The opinion of the court was delivered by: SNYDER
Defendants Cinemette Corporation of America and Cinemette-Associated Theatres, Inc. (Cinemette) filed a Motion to Dismiss Count III of the Amended Complaint "for lack of jurisdiction over the subject matter of Count III", which this Court treats as a Motion to Dismiss under Rule 12(b)(1) and Rule 12(h)(3) of the Federal Rules of Civil Procedure.
For the reasons which follow, this Motion will be denied.
Defendant Crown International Pictures, Inc. (Crown) has moved the Court for Summary Judgment pursuant to Rule 56 of the Federal Rules of Civil Procedure. This Motion was argued in conjunction with Cinemette's Motion, and this Motion will be granted.
Plaintiffs Paul L. Gaspari, owner of the Parkway Theatre, and Edmund and Erma Abel, owners of the New Crafton Theatre, brought an Anti-trust action against two categories of Defendants: One group is composed of Cinemette Corporation of America and its subsidiary, Cinemette-Associated Theatres, Inc., both of which, like the Plaintiffs, are motion picture exhibitors and owners of theatres in the Greater Pittsburgh area, as well as in other geographic areas. The other Defendants comprise a group of motion picture distributors to which Crown International Pictures allegedly belonged.
In Count One, the Plaintiffs set forth a charge that the Defendants have engaged in a conspiracy in restraint of trade in violation of Section 1 of the Sherman Antitrust Act, 15 U.S.C. § 1, by way of collectively refusing to make available to Plaintiffs picture films of equal quality and at reasonable exhibition dates with the plaintiff's competitors, including Cinemette. It was alleged that Defendants imposed unreasonable bidding requirements, unreasonable priority and clearance times, manipulated the length of runs and the commencement of sub-runs,
participated in controlling the number of prints which will be made available at any given time, so that exclusive or near exclusive rights were first given to Cinemette Theatres. Discrimination is also alleged with respect to special attraction films, such as those for children and Wild Life films, and in tie-in arrangements which resulted in Cinemette obtaining priority on top quality films, agreements as to the method of payment by Cinemette to the Defendant Distributors, including the amount of said payments in order to make it look as if Plaintiffs were not competitive with Cinemette Theatres, as well as advertising and other financial tie-ins with Cinemette Theatres, all of which, it is contended, lessened and/or eliminated competition in the exhibition of motion picture films and resulted in the creation of a monopoly by Cinemette in the business of the exhibition of quality motion picture films.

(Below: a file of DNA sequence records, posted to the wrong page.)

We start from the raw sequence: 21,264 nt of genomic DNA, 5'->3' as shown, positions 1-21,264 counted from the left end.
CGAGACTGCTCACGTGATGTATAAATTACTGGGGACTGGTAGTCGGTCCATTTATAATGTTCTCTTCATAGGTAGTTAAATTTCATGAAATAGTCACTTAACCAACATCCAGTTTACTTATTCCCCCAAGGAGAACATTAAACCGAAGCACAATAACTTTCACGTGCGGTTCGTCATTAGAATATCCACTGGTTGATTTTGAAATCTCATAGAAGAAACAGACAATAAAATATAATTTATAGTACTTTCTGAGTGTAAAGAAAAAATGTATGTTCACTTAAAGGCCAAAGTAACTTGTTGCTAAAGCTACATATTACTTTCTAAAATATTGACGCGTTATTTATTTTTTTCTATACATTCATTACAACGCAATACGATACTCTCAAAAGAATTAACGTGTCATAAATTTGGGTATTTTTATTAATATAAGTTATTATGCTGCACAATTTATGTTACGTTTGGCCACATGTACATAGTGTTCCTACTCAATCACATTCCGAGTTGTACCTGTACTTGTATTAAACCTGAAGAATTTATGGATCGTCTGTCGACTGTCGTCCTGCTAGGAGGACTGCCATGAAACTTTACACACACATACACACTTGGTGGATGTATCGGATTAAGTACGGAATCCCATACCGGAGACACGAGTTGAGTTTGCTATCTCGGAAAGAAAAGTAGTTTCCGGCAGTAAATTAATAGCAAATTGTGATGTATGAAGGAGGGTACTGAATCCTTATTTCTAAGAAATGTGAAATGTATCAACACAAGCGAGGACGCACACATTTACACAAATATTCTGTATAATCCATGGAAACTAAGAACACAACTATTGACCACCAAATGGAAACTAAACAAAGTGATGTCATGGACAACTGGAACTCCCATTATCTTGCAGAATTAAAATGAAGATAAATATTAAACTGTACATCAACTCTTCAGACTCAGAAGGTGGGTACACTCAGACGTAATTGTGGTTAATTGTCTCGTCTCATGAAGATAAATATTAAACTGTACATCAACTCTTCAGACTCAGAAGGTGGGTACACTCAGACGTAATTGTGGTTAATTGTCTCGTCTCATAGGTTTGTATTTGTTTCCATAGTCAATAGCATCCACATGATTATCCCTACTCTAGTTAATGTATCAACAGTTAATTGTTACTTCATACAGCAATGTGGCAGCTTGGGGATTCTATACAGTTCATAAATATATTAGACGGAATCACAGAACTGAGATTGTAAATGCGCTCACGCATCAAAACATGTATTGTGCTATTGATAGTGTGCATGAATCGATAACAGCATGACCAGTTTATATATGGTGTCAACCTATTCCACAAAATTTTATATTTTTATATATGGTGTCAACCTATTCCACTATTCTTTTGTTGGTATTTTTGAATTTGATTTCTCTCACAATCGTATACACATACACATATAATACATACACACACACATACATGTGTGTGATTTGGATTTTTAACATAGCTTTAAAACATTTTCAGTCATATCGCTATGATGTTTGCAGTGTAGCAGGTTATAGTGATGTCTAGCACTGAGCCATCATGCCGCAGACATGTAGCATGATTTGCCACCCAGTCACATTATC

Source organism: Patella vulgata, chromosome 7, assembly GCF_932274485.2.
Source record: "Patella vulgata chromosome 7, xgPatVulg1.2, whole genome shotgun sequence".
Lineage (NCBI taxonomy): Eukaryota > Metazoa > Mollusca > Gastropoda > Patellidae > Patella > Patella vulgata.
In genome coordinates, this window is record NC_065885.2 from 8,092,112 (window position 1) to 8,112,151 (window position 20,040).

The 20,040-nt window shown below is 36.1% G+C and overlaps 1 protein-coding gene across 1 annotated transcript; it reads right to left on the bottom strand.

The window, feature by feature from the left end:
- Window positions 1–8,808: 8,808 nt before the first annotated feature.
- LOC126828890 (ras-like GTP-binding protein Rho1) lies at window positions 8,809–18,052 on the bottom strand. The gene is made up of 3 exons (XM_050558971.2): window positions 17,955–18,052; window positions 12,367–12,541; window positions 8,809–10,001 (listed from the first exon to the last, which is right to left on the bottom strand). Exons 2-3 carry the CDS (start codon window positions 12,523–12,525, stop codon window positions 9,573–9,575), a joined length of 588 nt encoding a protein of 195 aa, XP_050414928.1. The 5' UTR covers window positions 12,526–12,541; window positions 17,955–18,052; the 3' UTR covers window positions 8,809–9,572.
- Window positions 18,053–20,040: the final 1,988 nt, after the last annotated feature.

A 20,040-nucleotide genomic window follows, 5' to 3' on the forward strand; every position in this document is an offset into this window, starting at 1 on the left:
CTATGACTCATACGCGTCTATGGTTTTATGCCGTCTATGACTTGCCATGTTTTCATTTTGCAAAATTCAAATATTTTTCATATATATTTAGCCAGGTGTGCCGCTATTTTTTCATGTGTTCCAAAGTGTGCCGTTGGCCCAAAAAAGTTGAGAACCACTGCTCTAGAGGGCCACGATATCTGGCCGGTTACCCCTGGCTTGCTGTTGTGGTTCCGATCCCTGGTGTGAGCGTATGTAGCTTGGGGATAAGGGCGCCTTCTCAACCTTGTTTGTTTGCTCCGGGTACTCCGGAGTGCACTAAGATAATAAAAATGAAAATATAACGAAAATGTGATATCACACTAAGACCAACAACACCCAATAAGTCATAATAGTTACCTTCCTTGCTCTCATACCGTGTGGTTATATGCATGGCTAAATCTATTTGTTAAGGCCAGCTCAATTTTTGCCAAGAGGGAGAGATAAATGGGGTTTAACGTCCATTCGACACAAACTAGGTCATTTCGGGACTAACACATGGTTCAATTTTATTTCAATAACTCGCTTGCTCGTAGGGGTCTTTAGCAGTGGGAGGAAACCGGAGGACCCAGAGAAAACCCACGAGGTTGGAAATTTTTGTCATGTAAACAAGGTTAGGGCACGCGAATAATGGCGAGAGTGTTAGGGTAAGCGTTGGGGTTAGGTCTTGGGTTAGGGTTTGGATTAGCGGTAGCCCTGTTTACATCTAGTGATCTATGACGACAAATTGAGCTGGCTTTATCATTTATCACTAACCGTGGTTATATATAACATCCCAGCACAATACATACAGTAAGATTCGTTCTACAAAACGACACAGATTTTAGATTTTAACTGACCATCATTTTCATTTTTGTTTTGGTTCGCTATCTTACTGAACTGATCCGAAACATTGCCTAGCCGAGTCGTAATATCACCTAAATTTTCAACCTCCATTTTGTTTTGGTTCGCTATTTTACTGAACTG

Count Two of the Complaint charged that in January of 1974, Cinemette Corporation purchased the entire ninety individually owned theatres which operated under the name of "Associated Theatres". At the time of said acquisition Cinemette Corporation owned one hundred and six theatres, and as a result of this acquisition, Cinemette-Associated "owns 85% of all theatres that obtain first run films in the Greater Pittsburgh area and owns approximately 70% of all theatres in the Greater Pittsburgh area", resulting in a monopoly on exhibition of films in the Greater Pittsburgh area in violation of Section 2 of the Sherman Antitrust Act. Plaintiffs charge that Cinemette and Cinemette-Associated have attempted to monopolize the exhibition of quality motion pictures in other geographical areas [they own theatres in other parts of Western Pennsylvania, Ohio, West Virginia, Tennessee, New York and New England], in violation of Section 2 of the Sherman Antitrust Act. Plaintiffs contend that this monopolization, or conspiracy to monopolize, will lessen or eliminate competition in this area, and has caused the Plaintiffs to cease doing business because of their inability to obtain quality motion picture films.
Count Three then charges that the 1974 acquisition of the Associated Theatres by Cinemette Corporation will have the effect of substantially lessening competition in the business of exhibiting motion picture films and will tend to create a monopoly in violation of Section 7 of the Clayton Antitrust Act, 15 U.S.C. § 18. Further, that the acquisition had the effect of giving Cinemette a monopoly in the other geographical areas where it owns theatres outside of the Greater Pittsburgh area, also in violation of Section 7 of the Clayton Act.
Cinemette's Motion to Dismiss Count III of the Amended Complaint